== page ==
Wednesday, February 22, 2012



Note: not just the Pharr PD missing weapons.

Rifle seized at supermarket among 2 stolen from Pharr PD
February 20, 2012 10:48 PM
Dave Hendricks
The Monitor

Earlier chapters in this story:
>> Three men face weapons charges
>> Three arrested after guns found outside supermarket

PHARR — A police-issue rifle that mysteriously disappeared from the
Pharr Police Department armory four years ago resurfaced on Friday
outside Foy's Supermarket in Mission.

Mission police arrested three men and seized the 9 mm Beretta Storm
rifle and two pistols, along with black ski masks and gloves, outside
the supermarket, 501 S. Conway Ave. A Texas Crime Information Center
database showed the rifle was one of two stolen from the Pharr police
armory in January 2008.

"We want to believe that they were just misplaced by personnel," said
Pharr police Chief Ruben Villescas, adding that investigators hope to
learn more from the three men, who were arraigned on weapons charges

Officers discovered the rifles missing after an inventory check, but
logs designed to keep track of the weapons didn't reveal who'd taken
them, Villescas said. At the time, police supervisors issued the
rifles daily and officers returned them to their supervisors when
their shifts ended.

"The department recognizes this matter as a serious concern and is
working with the Mission Police Department in the investigation,"
according to a Pharr police news release.

Today, Pharr police have individually assigned M4 carbines and the
department no longer uses Beretta Storm rifles, Villescas said,
crediting the new procedure with increasing accountability for weapons.

Three picked up on weapons charges
February 21, 2012 9:25 PM
By MADELINE BUCKLEY/The Brownsville Herald

Brownsville police say an attempted illegal gun sale led to a
shooting outside Sunrise Mall last month.

Detectives arrested three people this week in connection with the
incident in January in which one man was shot in the shoulder in the
parking lot outside of Dillard's department store, Brownsville police
spokesman J.J. Treviño said.

Ulises Bab Perez, 19, and two juveniles face charges of unlawfully
carrying a weapon. Police arrested Perez and one minor Monday and the
other minor Tuesday.

Perez and the two juveniles came to the mall that night with five
stolen weapons – two handguns and three rifles – that they were going
to sell to three men, Treviño said.

After a disagreement, a man in his 20s was shot but his injuries were
not life threatening. Police believe the injured man was one of the
buyers, Treviño said.

In the days following the shooting, investigators questioned several
people but made no arrests. They recovered the weapons at the scene
of the shooting, Treviño said.

The Cameron County District Attorney's Office was able to file only
weapons charges against the three because none of the parties in the
case are stepping forward to file a complaint, Treviño said.
Detectives believe one of those arrested for selling the guns shot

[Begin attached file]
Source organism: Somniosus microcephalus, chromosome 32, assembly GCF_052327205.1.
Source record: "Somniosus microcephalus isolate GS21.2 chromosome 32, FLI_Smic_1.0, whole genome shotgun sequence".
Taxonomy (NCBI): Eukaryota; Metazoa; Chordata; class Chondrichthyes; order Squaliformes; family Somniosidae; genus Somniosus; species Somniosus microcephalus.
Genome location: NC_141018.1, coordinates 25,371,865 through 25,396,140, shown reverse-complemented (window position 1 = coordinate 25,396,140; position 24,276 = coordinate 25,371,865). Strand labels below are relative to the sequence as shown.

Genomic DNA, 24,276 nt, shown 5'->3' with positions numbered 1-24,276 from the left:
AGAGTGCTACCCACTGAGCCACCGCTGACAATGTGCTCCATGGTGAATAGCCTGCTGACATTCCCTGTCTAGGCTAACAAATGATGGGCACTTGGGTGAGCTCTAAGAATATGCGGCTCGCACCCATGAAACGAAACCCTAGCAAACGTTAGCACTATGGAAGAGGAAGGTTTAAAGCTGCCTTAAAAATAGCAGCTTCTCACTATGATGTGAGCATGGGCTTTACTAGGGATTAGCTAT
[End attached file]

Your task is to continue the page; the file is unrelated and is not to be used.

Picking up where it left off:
the man.

The state would need one of the victims to file charges in order to
charge the shooter with assault, Treviño said. "Since nobody filed,
there is no case," he said.

The arrest warrant for Perez states that he and minors stole the guns
from one of their relatives. The three agreed to sell them to the
three men at the mall for $450, the warrant says.

Note: how long before some show up on border?

Report: 43 anti-aircraft missiles found in Algeria
Mon, 02/20/2012 - 17:34

ALGIERS, Algeria (AP) — Algerian security services have found two
cache of weapons, including 43 anti-aircraft missiles, hidden in the
sand near the Libyan border, a local newspaper reported Monday.
The French-language daily El Watan quoted unidentified security
officials as saying the missiles were discovered recently in the town
of In Amenas in southern Algeria.

Government officials would not confirm the report.
One cache included Russian designed SA-24 anti-aircraft missiles and
the shoulder-fired SAM-7 from the arsenal of the late Libyan dictator
Moammar Gadhafi.
According to the U.S., Libya amassed some 20,000 shoulder-fired anti-
aircraft weapons, the largest such stockpile in a non-producing country.
In October, the U.N. Security Council urged Libyan authorities to do
all they could from keeping their enormous stockpile of shoulder-
fired missiles from falling into terrorist hands.
It is feared that terrorist groups might use the missiles to attack
civil aviation.
Thousands of the weapons are believed to have gone missing when
militias overthrew the Gadhafi and helped themselves to government
Algerian authorities have long warned that weapons from Libya's civil
war could call into terrorist hands, including the local branch of al-
Qaida, which is active in northern Algeria as well as in the desert
wastes straddling the borders to the south.
According to El Watan, authorities discovered the caches near In
Amenas, thanks to information from smugglers working in the remote

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